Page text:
Coming back to the bigger picture of reinventing work for a more digital world, we talked about Guru's concept of cards that encapsulate specific items of knowledge. Whereas other knowledge management systems start from documents — and are therefore inherently rooted in a paper-based framework — the card provides a verified top-level summary, with links out to further information that might be stored in anything from a Word, Google or Box document to a Mural, Miro or Figma image, a Zoom or Loom recording, something in a learning management system, or any other source. Guru therefore provides a layer across an organization's Collaborative Canvas of connected teamwork resources that surfaces the key pieces of knowledge. Nucci says:

You can bring the gems, the needles within those haystacks, into this single source of truth ... These [collaboration] tools are going to continue to proliferate. We want to make it really easy to get more value out of them, frankly, by taking [for example] that useful Loom recording and make it easily discoverable via Guru.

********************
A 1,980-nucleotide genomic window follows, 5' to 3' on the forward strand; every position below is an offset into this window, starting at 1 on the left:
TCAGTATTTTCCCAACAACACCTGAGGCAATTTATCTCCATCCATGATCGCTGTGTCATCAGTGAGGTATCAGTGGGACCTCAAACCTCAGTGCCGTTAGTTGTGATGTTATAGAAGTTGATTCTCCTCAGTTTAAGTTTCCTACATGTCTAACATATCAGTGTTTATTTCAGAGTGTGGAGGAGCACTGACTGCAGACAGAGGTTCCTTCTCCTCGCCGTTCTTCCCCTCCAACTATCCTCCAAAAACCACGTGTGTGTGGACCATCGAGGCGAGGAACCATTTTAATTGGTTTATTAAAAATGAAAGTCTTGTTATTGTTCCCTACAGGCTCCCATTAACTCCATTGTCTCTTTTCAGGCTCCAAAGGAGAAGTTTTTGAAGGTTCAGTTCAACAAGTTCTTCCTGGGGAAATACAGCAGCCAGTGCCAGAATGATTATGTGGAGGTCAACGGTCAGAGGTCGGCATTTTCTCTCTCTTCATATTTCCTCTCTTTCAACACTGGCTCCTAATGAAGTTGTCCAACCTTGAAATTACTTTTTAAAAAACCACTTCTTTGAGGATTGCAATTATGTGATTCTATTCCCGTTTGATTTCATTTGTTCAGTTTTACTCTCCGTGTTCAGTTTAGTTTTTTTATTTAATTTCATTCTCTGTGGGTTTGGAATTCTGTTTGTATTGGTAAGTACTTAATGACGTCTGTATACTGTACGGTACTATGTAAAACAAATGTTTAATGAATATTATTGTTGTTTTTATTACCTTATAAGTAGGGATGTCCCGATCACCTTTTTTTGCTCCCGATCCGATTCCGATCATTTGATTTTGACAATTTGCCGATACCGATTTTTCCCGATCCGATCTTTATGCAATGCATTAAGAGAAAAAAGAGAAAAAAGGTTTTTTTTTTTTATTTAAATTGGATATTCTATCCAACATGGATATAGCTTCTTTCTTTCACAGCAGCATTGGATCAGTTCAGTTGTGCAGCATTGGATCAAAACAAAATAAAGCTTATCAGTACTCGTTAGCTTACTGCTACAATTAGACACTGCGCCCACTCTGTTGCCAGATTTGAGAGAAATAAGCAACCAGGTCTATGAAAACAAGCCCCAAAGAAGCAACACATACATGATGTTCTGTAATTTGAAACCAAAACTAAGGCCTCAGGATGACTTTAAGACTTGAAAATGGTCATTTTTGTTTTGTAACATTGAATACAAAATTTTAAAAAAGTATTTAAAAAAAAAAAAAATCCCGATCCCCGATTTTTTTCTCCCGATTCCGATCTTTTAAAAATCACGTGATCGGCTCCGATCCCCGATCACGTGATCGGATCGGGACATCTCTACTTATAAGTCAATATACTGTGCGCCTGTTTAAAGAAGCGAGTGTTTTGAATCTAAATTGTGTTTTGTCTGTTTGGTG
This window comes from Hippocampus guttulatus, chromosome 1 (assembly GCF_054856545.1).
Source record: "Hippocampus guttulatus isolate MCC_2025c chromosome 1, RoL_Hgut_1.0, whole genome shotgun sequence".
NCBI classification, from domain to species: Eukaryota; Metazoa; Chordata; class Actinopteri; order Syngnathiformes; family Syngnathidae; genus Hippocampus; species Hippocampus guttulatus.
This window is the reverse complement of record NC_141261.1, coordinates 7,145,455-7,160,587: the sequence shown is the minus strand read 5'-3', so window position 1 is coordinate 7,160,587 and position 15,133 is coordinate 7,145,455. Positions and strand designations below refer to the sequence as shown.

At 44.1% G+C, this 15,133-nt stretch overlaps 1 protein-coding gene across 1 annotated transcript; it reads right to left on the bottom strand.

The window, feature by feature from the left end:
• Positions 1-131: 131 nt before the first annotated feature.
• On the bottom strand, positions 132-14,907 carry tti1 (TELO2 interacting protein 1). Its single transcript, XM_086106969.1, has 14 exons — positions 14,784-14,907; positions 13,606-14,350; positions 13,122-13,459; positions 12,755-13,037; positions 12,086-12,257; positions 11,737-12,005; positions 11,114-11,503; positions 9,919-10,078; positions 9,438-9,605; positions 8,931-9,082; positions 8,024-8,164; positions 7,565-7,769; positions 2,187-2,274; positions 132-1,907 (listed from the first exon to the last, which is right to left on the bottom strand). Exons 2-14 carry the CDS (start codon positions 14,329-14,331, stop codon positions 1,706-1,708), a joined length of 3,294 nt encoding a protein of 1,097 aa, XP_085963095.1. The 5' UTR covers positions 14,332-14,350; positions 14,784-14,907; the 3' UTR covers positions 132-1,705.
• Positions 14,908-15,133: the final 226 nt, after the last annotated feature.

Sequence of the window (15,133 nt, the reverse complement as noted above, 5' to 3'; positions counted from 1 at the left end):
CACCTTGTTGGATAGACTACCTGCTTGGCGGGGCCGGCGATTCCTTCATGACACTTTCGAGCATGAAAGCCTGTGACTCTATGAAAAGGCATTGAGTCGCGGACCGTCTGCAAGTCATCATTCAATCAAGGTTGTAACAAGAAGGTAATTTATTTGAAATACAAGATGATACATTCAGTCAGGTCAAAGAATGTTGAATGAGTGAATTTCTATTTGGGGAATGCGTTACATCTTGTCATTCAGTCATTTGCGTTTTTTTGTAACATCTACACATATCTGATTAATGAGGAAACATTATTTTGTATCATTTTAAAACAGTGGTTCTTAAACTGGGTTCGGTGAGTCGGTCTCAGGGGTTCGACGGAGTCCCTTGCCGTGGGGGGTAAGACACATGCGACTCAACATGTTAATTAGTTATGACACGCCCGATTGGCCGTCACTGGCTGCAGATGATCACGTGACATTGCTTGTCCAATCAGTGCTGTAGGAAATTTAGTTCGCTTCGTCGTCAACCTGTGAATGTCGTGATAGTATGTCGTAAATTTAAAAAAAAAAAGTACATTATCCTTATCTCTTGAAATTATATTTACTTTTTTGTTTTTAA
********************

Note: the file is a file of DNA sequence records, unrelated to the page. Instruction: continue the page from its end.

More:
This is enabled by empowering subject matter experts — which the organization itself nominates — to create and validate a Guru card whenever they discover or establish a useful piece of knowledge that's not previously been surfaced. He continues:

When you can package all that up in a Guru card and say, 'Here it is,' it just shortcuts so much of that energy ... I want to make a card and just give that to someone to say, here's the stuff. Don't worry about those other 10 draft versions we had floating around, this is the actual one that matters.

Under the hood, Guru is using machine learning to help surface information, based on building a knowledge graph for each organization and then using that to power intent-based search, contextual suggestions and other AI-based functions still in development.